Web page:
When people began arriving for the 2 p.m. show things were well in hand. The candles were lit, the ceiling fans were helping circulate the conditioned air and the room was surprisingly cool. (Gail told me later that to ensure the comfort of their guests they had rented an industrial-sized air conditioning unit.)

The two-minute warning was sounded and everyone settled in. Dawn Simmons, Public Information Officer of T-CEP, welcomed the crowd and gave opening remarks, noting how appropriate it was to experience an historic character of the 18th century in a landmark structure of the 20th century. She also requested that, since most people in the 18th century couldn’t afford cell phones, in their honor all cell phones and pagers be turned off, unless of course the ring tone was by Mozart. She then introduced pianist Anna Norberg, head of the piano department at the University of Tulsa, and violinist Richard Altenbach, who plays in the first violin section of the Los Angeles Chamber Orchestra and is frequently concertmaster for the Mozart Classical Orchestra.

The duo set the mood, expertly performing several of Mozart’s works including “Rondo Number 1 in D Major,” “Theme and Variations from Sonata in A Major,” and “Ave Verum Corpus.” Then Jane, uh, Maria, took the stage.

I confess I knew little of Mozart’s life before that afternoon, but the performance was both entertaining and informative. Standing at the podium and referring to her red leather-bound volume with gold-leaf pages, Jane, uh, Maria, in a light Austrian accent, presented a chronological unfolding of the stories of their lives, occasionally punctuated by Anna playing appropriate music passages. Jane/Maria would occasionally pull a letter from the red volume and perch on the chair to share it with us. One letter from her brother was written with alternating passages upside-down.

When Wolfgang Amadeus Mozart was born in Salzburg in 1756, his sister Maria Anna, nicknamed Nannerl, was four. Their father, Leopold, was one of Europe’s leading music teachers and a successful composer, but when his son’s remarkable musical ability began manifesting itself, when Wolfgang was three, he gave up his own career to manage his son’s and daughter’s musical education. Maria was an extraordinary composer in her own right—in fact their father couldn’t tell her compositions from “Wolfie’s”—and for a time the brother and sister team performed for the crowned heads of Europe. But eventually Wolfgang’s career took precedence and Maria languished in Salzburg.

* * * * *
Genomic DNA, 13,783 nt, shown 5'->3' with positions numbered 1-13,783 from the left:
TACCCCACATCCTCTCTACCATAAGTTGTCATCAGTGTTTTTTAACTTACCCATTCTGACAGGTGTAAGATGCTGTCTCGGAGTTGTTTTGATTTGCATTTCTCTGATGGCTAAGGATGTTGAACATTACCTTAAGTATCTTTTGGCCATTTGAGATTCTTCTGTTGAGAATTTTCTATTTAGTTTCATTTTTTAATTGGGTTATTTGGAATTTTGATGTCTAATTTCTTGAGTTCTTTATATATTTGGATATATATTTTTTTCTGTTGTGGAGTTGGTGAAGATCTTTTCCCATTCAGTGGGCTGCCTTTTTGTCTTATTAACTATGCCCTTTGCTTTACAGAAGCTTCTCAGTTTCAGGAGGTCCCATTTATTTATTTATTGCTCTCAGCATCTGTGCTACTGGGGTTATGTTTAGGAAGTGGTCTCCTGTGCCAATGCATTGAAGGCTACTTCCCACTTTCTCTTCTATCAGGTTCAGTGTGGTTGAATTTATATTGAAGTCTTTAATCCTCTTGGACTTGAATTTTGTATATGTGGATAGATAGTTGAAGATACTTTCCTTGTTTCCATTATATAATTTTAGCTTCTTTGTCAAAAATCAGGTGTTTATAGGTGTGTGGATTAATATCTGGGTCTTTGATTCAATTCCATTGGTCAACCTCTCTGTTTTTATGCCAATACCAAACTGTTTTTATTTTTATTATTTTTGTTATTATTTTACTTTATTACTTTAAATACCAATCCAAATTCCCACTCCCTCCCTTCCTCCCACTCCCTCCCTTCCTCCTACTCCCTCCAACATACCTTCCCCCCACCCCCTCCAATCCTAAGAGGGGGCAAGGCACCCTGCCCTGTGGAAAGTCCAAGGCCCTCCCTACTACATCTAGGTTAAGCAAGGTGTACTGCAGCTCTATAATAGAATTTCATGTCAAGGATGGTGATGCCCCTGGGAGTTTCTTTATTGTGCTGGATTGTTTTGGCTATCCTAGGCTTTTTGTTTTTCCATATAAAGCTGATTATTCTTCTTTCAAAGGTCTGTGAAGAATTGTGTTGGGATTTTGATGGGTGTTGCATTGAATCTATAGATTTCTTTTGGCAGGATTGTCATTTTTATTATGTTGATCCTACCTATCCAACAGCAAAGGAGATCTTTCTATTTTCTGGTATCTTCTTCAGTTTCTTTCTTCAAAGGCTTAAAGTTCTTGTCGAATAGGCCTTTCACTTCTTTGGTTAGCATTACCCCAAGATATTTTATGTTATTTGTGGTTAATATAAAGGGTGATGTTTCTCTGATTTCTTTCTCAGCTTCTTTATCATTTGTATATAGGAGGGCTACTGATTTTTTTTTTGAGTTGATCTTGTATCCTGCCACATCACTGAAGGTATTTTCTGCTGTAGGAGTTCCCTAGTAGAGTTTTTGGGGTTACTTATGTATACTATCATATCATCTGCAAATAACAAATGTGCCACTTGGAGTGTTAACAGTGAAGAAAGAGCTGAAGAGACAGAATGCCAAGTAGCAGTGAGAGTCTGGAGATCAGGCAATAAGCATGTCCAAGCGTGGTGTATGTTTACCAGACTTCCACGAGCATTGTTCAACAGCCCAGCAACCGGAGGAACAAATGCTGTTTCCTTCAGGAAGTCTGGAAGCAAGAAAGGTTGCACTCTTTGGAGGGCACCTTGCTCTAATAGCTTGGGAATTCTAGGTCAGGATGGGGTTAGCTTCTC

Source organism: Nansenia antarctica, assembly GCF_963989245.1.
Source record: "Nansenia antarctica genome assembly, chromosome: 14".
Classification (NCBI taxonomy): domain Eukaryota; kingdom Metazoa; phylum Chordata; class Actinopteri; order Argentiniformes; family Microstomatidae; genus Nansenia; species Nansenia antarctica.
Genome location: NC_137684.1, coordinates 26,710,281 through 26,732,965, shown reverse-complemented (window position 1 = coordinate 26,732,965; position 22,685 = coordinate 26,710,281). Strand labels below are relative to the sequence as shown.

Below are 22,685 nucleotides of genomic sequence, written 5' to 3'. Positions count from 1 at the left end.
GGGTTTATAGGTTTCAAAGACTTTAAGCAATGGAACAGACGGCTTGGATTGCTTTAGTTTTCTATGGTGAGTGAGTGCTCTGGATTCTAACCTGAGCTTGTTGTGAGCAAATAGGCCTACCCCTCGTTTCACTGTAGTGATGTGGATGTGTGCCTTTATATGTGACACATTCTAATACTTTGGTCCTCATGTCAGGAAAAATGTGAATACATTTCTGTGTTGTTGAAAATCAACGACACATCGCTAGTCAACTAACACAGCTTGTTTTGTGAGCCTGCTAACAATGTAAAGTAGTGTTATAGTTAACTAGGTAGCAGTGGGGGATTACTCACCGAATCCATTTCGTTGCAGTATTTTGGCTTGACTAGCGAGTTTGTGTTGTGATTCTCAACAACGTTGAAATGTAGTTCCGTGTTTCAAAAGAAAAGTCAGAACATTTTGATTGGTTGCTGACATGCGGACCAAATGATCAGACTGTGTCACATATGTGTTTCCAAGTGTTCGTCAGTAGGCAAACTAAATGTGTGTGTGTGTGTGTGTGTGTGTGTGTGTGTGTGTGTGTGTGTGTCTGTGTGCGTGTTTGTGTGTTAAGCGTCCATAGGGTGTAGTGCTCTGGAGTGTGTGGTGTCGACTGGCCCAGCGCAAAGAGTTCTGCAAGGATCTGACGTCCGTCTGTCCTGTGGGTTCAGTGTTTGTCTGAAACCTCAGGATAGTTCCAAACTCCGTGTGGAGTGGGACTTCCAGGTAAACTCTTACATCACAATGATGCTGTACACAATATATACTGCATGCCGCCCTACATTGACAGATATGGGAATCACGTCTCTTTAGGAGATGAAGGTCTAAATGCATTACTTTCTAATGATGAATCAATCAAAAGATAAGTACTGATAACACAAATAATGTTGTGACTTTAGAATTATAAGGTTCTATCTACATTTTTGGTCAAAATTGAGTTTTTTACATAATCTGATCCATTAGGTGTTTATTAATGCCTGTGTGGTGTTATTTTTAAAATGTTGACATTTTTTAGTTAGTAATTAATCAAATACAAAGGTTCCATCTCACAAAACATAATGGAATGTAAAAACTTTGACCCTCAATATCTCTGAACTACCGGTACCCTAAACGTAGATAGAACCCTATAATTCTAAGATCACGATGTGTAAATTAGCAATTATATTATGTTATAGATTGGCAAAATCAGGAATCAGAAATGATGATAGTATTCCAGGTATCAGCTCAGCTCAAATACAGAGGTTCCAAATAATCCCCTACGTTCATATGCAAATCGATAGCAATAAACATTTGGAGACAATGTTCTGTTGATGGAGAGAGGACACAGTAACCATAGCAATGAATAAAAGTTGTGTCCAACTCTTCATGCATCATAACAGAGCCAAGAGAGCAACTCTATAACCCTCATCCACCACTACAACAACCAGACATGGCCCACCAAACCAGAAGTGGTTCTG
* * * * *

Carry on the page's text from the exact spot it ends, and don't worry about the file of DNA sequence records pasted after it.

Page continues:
Maria’s reminiscences recounted accomplishments as well as disappointments—in this year we played for this royalty and this extraordinary event happened, and Wolfie was only this old. Her use of language was eloquent, the carefully chosen words themselves as important as the stories they conveyed. Her tone was measured and matter-of-fact, but as she related stories of the increasing estrangement from her family she worked hard to rein in her emotions.

It was fascinating to see the different nuances in the two performances Jane gave in that afternoon, and I wondered if the fact that the second show seemed a bit more intense could be attributed to the fact that she’d had the first show to “warm up,” or if it was a reaction to having a larger audience. Or perhaps I had been watching Maria the first show and Jane the second. Whatever the reason, it was additional education I received about the art of performing from a very talented actress.

At the reception after the first show I also learned the appropriateness of one of the refreshments offered. I don’t know if it was a premeditated choice, but I was told by Topanga artist Karen Silton that iced coffee with whipped cream, kaffee mit schlag, is a Viennese specialty. At age 13 Karen had visited Vienna and every afternoon was served that treat.

It was very special afternoon, on many levels. It made me feel lucky to live in a town where generous folks open their home and people pitch in, creating a forum for a talented performer, and by helping fund T-CEP the entire community benefits.

As our ex-editor Colin Penno would say, “Ah, Topanga.”